What did we learn from Obama's "Full Ginsburg"?

Supposedly irked at Fox's refusal to air his Joint Address to Congress earlier this month,  Obama doesn't need to find an excuse to deny access to a network that has been far more aggressive in finding fault with him than the other channels.  But if you're going to do 5 channels, what's the difference?  (This revisits 2007, when liberal bloggers forced Democrats to sit out a proposed FNC debate.  Not everyone was on board though.  Ohio Congressman Dennis Kucinich told me directly that he'd go on Fox, or on any place that would have him).


Was the President truly effective in going wall to wall, when perhaps just appearing one such show could make big news? Who knows?  But did he say anything truly remarkable?


I would posit that his comments on Afghanistan were of interest, especially in the wake of Bob Woodward's scoop Sunday night that the top U.S. commander in Afghanistan, General Stanley McChrystal, says he needs more troops (as many as 45,000, according to the New York Times) or else the war effort might fail.


Obama indicated that he may not automatically accept those recommendations when they officially come his way.   Either way, he'll take a political hit.  One of his few pockets of support from D.C. Republicans is on Afghanistan.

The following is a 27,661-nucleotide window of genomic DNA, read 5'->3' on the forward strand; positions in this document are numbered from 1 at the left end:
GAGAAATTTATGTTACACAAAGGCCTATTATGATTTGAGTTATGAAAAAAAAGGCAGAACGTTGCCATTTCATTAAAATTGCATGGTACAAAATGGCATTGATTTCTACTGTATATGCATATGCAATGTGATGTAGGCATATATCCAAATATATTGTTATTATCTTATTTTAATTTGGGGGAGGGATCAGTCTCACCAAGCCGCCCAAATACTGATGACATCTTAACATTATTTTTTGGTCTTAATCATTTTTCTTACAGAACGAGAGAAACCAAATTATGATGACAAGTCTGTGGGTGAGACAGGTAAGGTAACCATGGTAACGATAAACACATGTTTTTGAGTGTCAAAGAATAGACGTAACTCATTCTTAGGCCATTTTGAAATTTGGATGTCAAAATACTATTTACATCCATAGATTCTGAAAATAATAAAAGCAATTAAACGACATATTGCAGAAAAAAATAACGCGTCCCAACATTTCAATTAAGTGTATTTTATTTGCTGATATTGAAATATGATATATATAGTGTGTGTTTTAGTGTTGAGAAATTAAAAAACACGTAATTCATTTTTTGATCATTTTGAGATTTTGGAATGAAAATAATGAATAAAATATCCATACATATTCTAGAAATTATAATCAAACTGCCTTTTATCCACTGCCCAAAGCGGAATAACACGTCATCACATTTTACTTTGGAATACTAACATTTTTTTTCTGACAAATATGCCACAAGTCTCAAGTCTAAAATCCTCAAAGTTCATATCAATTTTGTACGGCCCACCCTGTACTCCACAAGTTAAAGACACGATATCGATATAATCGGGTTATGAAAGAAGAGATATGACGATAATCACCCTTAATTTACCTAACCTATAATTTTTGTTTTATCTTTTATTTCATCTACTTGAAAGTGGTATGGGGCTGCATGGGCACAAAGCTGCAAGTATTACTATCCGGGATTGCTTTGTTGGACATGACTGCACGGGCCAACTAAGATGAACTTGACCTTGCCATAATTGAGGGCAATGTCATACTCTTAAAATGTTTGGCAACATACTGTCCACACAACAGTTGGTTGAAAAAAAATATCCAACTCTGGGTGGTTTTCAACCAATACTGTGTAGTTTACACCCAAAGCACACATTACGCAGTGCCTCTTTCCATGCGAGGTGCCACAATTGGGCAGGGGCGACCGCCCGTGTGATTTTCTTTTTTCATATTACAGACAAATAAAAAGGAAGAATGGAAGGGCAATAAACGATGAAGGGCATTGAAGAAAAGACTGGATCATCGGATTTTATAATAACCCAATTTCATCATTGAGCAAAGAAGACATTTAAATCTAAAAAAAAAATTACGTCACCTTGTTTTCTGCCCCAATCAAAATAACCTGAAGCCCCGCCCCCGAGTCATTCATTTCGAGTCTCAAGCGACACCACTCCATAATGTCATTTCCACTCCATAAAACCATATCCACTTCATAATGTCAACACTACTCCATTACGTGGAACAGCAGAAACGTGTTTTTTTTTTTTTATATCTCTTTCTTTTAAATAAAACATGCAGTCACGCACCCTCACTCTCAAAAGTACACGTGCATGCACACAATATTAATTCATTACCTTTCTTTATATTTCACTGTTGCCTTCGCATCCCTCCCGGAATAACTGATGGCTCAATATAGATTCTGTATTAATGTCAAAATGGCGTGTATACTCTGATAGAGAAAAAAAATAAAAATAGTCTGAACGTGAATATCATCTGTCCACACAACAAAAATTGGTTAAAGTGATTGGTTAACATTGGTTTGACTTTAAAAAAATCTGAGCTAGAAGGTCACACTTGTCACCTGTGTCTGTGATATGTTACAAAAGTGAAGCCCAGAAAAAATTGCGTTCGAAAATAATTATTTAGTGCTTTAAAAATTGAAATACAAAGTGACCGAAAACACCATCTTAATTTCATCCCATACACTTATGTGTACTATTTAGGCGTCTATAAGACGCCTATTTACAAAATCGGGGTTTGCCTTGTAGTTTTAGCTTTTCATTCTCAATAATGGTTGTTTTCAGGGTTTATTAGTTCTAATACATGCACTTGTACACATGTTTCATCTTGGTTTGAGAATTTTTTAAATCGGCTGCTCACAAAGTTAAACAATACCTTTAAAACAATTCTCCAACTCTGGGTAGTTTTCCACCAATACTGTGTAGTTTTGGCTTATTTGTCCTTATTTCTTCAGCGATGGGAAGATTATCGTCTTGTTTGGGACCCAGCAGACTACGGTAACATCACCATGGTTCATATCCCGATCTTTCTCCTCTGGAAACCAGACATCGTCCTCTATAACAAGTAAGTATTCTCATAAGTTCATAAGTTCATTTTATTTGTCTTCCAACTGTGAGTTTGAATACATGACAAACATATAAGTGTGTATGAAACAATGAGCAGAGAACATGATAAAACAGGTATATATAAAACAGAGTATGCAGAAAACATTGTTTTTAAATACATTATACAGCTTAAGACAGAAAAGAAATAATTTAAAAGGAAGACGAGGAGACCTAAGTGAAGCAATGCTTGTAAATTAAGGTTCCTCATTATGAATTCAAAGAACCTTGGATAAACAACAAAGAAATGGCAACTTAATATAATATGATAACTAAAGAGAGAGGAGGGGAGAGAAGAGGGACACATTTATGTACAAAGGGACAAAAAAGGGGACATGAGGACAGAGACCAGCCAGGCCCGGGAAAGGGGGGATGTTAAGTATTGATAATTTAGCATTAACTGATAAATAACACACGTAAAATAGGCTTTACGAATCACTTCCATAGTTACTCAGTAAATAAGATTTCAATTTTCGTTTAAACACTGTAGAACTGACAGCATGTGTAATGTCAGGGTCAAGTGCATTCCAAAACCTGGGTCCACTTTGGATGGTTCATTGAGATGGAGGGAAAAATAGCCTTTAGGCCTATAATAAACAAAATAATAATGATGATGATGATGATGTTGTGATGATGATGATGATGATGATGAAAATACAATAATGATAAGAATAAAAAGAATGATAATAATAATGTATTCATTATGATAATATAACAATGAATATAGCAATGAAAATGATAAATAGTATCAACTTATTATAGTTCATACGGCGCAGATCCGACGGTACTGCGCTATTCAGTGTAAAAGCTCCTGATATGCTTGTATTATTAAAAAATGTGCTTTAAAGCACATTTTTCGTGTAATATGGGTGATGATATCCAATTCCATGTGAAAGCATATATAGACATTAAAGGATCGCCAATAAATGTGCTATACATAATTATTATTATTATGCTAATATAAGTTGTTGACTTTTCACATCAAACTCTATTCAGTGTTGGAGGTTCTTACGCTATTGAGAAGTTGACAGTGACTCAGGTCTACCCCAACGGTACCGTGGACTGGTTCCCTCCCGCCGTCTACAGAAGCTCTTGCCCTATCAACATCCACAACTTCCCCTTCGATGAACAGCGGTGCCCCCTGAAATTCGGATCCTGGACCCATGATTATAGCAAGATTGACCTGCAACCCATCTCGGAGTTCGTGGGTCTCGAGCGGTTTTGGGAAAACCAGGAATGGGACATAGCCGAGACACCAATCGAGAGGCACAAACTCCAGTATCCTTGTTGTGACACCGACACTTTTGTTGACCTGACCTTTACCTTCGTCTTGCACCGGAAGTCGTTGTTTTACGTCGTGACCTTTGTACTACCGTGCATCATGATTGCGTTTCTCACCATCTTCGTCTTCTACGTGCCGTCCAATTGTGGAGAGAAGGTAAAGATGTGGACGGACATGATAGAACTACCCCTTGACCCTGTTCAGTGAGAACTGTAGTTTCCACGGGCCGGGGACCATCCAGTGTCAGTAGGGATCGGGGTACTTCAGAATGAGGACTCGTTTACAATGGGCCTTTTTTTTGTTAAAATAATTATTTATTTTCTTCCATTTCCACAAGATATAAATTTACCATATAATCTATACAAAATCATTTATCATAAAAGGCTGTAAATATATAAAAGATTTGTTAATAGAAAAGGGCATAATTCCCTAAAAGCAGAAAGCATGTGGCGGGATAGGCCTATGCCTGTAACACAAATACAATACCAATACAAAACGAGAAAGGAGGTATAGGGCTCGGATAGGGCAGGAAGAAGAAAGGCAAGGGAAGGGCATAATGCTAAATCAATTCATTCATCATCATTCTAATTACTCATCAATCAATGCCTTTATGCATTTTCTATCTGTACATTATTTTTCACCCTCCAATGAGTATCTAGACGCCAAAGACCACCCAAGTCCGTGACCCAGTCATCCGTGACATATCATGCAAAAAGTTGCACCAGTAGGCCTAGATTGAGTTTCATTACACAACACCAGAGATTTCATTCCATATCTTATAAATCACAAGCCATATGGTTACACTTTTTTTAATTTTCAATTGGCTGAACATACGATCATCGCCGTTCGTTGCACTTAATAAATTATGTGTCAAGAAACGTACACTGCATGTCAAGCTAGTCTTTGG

On the other side, anti-war liberals, many of whom rallied to Obama over John Edwards and Hillary Clinton because of his stance on Iraq, will have no excuse not to begin protesting louder that their President is now doubling down on a battle that many analysts say simply cannot be won.


Meanwhile, Fox News Sunday observed the shunning by the President by airing an exchange between the beleagured head of ACORN, Bertha Lewis, and California GOP Congressman Darrell Issa (though clearly Wallace could have done the interview without the pretense of an 'opposing' side to Ms. Lewis).


The ACORN leader gamely spoke of the community activist group's mission of helping out poor Black, Latino, Asian and Whites.  But after she herself called the actions of some staffers last week "indefensible", it wasn't easy.


Obama has another network interview lined up for tonight.  On David Letterman, who now's been getting his political groove on.  That might be worth tuning into.

On Sunday, President Obama did what no President before him has done since the major television networks added their Sunday morning public affairs programs - he did "The Full Ginsburg".

Derisively named after Monica Lewinsky's attorney William Ginsburg after he took on all 5 such shows in early 1998, the President- already criticized for being overexposed by some - went full tilt on Sunday, giving 15 minutes each to the networks, including CNN and Univision.

But not Fox.

Download the Mitch Perry report here.

Whether that it was appropriate or not can be debated.  Unlike their cable brethren, Chris Wallace & friends don't bring the rating numbers that George Stephanopoulous or David Gregory do on Sunday mornings. 

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